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Employers, help your terminated employees find that next job! Seriously.

When a company decides to terminate an employee without cause for just about any reason, the focus is usually on the amount of reasonable notice (or pay in lieu) and what elements make up the package. In other words, how much is it all going to cost? Of course, other factors play a role in termination planning but cost is usually a key consideration.

But why are terminations so expensive? Well, it stems from the fact that employers are required to terminate an employee in accordance with employment legislation, the common law, and if applicable, any enforceable termination clause that may exist. The strategic focus is usually all about limiting liability of how much the employer has to pay out in the package or through subsequent challenge in the litigation process if lawyers get involved. And nowadays, they do get involved. Frequently.

What some employers forget is that there is another brilliant way to limit liability with a different focus. Namely, helping the employee get another job so as to decrease the value of their reasonable notice period. The monetary cost of this to employers is minor and when a newly terminated employee turns around and finds alternate employment sooner rather than later, the value of any potential claim against the employer may put a pin in their wrongful dismissal balloon. I know this might seem counter intuitive to many employers, especially if the employee was not well liked or a problem. However, in any without cause termination situation, employers should take a close look at ramping up this side of the termination package to assist that employee to new employment.

As most employers and HR managers know, just as an employer has a duty to terminate in accordance with the law when terminated, an employee has a duty to mitigate. This means the employee has a duty to look for comparable alternate employment to replace lost income. The threshold to meet this duty is low. However, when the employee has mitigated, the value of any claim for reasonable notice against the employer goes down. This might seem counter intuitive to many employers but the payoff can be significant.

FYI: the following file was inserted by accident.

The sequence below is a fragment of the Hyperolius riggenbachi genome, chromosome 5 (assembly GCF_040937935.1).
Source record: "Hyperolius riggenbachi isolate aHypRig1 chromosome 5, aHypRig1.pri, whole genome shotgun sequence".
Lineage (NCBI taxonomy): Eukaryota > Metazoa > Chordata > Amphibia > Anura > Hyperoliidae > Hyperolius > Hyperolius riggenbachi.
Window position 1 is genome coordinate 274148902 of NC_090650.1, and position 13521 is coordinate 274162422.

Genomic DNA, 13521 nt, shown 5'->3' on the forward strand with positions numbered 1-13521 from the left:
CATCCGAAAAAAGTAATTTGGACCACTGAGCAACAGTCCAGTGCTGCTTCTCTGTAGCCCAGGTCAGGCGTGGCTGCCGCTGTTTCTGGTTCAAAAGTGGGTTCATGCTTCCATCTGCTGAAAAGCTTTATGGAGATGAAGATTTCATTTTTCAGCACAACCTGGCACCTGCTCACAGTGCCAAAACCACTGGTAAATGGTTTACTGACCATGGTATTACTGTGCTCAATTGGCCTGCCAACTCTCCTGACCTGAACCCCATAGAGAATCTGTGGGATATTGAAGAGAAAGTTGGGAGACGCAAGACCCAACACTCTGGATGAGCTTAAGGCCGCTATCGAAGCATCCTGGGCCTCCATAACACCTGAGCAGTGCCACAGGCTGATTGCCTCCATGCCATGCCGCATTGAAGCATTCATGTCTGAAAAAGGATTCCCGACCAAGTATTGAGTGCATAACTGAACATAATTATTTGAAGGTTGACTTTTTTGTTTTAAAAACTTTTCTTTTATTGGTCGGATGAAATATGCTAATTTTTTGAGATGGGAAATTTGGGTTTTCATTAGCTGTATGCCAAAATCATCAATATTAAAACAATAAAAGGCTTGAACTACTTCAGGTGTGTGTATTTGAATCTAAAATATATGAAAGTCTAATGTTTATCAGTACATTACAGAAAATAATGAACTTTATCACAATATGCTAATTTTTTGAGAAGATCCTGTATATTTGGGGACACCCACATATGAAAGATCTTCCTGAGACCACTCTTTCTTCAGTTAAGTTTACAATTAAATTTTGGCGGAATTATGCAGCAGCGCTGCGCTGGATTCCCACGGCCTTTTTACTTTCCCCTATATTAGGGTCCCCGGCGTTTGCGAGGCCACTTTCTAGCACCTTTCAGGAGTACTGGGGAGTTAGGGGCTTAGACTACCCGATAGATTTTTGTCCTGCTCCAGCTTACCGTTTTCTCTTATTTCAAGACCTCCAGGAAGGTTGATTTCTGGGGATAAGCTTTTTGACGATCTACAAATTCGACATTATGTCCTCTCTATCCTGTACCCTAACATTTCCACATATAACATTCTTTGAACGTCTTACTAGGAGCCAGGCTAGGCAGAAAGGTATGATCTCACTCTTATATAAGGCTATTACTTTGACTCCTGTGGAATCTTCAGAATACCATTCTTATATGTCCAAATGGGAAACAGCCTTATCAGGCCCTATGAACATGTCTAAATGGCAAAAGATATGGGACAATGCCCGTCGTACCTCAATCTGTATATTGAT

Let me explain.

For example, say a terminated employee brings a wrongful dismissal action for 12 months valued at $120,000. The employee turns around and finds a job making the same amount of money 6 months after being terminated and maintains that position for the 12 month notice period. At trial, if a judge were to determine that the reasonable notice period was 12 months then that employee’s wrongful dismissal claim valued at $120,000 is now worth at best $60,000 because a judge would have to deduct all mitigative income the employee earned during the reasonable notice period from the damages owed by the employer.

Employers should take this principle into account in the appropriate without cause terminations to avoid the courtroom altogether. If a terminated employee is able to find comparable employment quickly with assistance from their previous employer, then that employee may be more averse to commencing legal action in the first place because the costs may outweigh the monetary benefits.

Employers can capitalize on mitigation in structuring their termination packages by providing a brief substantive reference letter, offering to provide a verbal reference if required, and by offering outplacement counselling. The letter costs the employer nothing and the cost of outplacement counselling is usually nominal in the overall circumstances. As the employer would be paying for the outplacement counselling, it also provides an effective piece of evidence to determine whether in fact the employee has taken reasonable steps to mitigation.

Capitalizing on mitigation can be an easy no fuss way to get everyone to move on to the next chapter of their lives, and hopefully minimize wrongful dismissal costs down the road.